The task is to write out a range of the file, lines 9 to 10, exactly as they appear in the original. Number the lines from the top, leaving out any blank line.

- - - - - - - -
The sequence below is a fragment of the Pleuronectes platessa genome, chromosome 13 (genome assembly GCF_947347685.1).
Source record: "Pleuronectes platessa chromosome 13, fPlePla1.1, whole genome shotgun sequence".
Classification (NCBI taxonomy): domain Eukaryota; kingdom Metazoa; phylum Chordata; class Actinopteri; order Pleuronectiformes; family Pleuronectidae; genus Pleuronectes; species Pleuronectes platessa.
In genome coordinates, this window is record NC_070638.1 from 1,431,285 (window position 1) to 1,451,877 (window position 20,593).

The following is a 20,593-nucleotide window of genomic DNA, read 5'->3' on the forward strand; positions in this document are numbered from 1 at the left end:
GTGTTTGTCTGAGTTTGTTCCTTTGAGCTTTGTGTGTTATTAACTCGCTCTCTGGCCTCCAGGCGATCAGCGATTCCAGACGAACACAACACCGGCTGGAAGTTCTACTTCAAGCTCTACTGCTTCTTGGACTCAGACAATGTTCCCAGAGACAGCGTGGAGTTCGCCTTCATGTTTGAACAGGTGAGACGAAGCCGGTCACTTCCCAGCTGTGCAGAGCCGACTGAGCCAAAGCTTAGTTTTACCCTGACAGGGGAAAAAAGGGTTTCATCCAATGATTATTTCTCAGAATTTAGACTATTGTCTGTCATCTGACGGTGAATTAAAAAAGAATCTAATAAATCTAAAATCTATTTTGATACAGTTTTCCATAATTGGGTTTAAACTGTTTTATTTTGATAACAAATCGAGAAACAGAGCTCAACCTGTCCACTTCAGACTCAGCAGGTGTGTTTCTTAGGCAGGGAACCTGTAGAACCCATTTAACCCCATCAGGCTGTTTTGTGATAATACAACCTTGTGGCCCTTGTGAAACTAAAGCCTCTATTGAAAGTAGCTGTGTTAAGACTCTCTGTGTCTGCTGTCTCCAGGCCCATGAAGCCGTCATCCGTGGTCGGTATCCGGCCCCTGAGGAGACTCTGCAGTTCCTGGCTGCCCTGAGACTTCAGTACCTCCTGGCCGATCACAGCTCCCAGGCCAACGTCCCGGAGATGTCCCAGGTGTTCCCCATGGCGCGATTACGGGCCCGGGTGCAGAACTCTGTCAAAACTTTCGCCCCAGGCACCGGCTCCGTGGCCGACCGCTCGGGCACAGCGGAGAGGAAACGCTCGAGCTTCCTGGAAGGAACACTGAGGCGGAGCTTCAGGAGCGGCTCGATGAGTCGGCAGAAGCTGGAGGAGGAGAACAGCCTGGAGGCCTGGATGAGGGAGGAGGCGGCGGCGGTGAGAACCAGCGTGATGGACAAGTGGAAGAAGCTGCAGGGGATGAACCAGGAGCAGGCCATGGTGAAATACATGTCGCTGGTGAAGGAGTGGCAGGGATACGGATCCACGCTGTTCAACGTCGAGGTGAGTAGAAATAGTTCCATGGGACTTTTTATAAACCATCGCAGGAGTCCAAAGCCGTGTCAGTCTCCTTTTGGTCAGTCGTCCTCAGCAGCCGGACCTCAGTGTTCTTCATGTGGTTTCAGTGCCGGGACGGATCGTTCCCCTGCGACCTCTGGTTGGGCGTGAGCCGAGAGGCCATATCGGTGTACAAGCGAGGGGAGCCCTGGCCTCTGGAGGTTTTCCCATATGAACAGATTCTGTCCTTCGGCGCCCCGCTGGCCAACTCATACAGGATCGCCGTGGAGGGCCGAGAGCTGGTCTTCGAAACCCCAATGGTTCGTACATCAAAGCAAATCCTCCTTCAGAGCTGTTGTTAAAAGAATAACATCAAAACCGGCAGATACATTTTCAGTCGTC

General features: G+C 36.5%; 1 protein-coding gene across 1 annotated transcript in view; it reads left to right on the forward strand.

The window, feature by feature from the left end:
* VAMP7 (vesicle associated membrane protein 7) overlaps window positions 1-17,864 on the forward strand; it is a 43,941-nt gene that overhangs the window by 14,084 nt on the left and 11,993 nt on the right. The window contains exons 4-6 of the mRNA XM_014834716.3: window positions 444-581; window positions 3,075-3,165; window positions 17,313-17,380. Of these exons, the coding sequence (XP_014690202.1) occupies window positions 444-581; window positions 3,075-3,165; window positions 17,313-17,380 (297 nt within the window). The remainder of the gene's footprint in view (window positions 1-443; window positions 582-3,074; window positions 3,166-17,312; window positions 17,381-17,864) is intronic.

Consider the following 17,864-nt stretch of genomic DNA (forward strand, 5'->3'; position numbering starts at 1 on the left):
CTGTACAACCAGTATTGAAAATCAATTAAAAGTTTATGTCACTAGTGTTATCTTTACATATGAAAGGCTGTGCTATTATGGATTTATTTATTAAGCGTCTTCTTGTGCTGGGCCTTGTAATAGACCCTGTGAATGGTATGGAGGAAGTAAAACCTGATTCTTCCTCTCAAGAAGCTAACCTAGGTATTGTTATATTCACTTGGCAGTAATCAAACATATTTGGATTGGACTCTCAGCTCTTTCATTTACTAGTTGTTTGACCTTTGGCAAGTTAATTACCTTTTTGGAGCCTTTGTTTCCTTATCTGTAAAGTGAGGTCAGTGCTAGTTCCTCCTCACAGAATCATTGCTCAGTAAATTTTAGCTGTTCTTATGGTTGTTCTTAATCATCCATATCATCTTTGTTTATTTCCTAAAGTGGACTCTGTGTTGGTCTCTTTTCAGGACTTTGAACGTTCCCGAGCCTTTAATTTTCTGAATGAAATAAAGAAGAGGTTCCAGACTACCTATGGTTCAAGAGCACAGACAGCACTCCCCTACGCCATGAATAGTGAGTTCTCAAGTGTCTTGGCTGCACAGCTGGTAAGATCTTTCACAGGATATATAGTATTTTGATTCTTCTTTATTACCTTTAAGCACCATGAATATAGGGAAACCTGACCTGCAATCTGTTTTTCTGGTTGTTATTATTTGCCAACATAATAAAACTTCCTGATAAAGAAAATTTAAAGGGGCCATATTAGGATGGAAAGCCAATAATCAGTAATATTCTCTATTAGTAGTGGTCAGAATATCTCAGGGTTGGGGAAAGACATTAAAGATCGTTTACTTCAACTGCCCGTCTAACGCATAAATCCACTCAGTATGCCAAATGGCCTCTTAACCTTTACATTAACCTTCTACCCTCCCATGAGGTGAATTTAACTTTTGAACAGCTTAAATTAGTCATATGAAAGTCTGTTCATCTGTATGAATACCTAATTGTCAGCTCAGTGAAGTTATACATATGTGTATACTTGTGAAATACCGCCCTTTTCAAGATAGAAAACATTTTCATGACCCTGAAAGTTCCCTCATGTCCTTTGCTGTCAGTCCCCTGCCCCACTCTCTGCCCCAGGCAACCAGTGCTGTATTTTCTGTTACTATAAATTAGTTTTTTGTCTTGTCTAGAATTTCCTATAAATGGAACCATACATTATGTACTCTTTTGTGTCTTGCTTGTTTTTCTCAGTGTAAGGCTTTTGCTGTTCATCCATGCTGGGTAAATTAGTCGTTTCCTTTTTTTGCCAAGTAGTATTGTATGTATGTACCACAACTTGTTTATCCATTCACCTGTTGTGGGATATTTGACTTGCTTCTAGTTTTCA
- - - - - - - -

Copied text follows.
* VAMP7 (vesicle associated membrane protein 7) overlaps window positions 1-17,864 on the forward strand; it is a 43,941-nt gene that overhangs the window by 14,084 nt on the left and 11,993 nt on the right. The window contains exons 4-6 of the mRNA XM_014834716.3: window positions 444-581; window positions 3,075-3,165; window positions 17,313-17,380. Of these exons, the coding sequence (XP_014690202.1) occupies window positions 444-581; window positions 3,075-3,165; window positions 17,313-17,380 (297 nt within the window). The remainder of the gene's footprint in view (window positions 1-443; window positions 582-3,074; window positions 3,166-17,312; window positions 17,381-17,864) is intronic.

Consider the following 17,864-nt stretch of genomic DNA (forward strand, 5'->3'; position numbering starts at 1 on the left):